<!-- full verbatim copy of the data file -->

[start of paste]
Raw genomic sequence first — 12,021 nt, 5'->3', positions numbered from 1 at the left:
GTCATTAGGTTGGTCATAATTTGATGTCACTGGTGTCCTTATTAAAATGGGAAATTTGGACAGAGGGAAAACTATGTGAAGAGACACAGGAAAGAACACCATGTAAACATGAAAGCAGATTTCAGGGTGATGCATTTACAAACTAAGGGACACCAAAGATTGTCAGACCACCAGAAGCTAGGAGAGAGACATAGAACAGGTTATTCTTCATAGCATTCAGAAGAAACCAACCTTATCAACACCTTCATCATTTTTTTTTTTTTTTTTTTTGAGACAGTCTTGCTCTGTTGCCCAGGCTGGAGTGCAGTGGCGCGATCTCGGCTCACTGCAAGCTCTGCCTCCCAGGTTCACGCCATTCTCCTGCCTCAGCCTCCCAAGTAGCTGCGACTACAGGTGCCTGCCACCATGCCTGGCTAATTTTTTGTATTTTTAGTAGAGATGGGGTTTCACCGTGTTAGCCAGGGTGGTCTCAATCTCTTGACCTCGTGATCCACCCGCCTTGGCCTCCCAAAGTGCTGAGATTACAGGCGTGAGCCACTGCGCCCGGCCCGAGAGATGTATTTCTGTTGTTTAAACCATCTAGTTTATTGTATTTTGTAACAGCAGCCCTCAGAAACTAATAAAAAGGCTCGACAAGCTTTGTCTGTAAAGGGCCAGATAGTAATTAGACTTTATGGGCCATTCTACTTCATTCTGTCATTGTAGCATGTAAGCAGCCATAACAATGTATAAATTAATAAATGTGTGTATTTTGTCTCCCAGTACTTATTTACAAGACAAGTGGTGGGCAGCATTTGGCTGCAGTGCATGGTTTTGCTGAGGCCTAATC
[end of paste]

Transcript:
Raw genomic sequence first — 12,021 nt, 5'->3', positions numbered from 1 at the left:
GTCATTAGGTTGGTCATAATTTGATGTCACTGGTGTCCTTATTAAAATGGGAAATTTGGACAGAGGGAAAACTATGTGAAGAGACACAGGAAAGAACACCATGTAAACATGAAAGCAGATTTCAGGGTGATGCATTTACAAACTAAGGGACACCAAAGATTGTCAGACCACCAGAAGCTAGGAGAGAGACATAGAACAGGTTATTCTTCATAGCATTCAGAAGAAACCAACCTTATCAACACCTTCATCATTTTTTTTTTTTTTTTTTTTGAGACAGTCTTGCTCTGTTGCCCAGGCTGGAGTGCAGTGGCGCGATCTCGGCTCACTGCAAGCTCTGCCTCCCAGGTTCACGCCATTCTCCTGCCTCAGCCTCCCAAGTAGCTGCGACTACAGGTGCCTGCCACCATGCCTGGCTAATTTTTTGTATTTTTAGTAGAGATGGGGTTTCACCGTGTTAGCCAGGGTGGTCTCAATCTCTTGACCTCGTGATCCACCCGCCTTGGCCTCCCAAAGTGCTGAGATTACAGGCGTGAGCCACTGCGCCCGGCCCGAGAGATGTATTTCTGTTGTTTAAACCATCTAGTTTATTGTATTTTGTAACAGCAGCCCTCAGAAACTAATAAAAAGGCTCGACAAGCTTTGTCTGTAAAGGGCCAGATAGTAATTAGACTTTATGGGCCATTCTACTTCATTCTGTCATTGTAGCATGTAAGCAGCCATAACAATGTATAAATTAATAAATGTGTGTATTTTGTCTCCCAGTACTTATTTACAAGACAAGTGGTGGGCAGCATTTGGCTGCAGTGCATGGTTTTGCTGAGGCCTAATC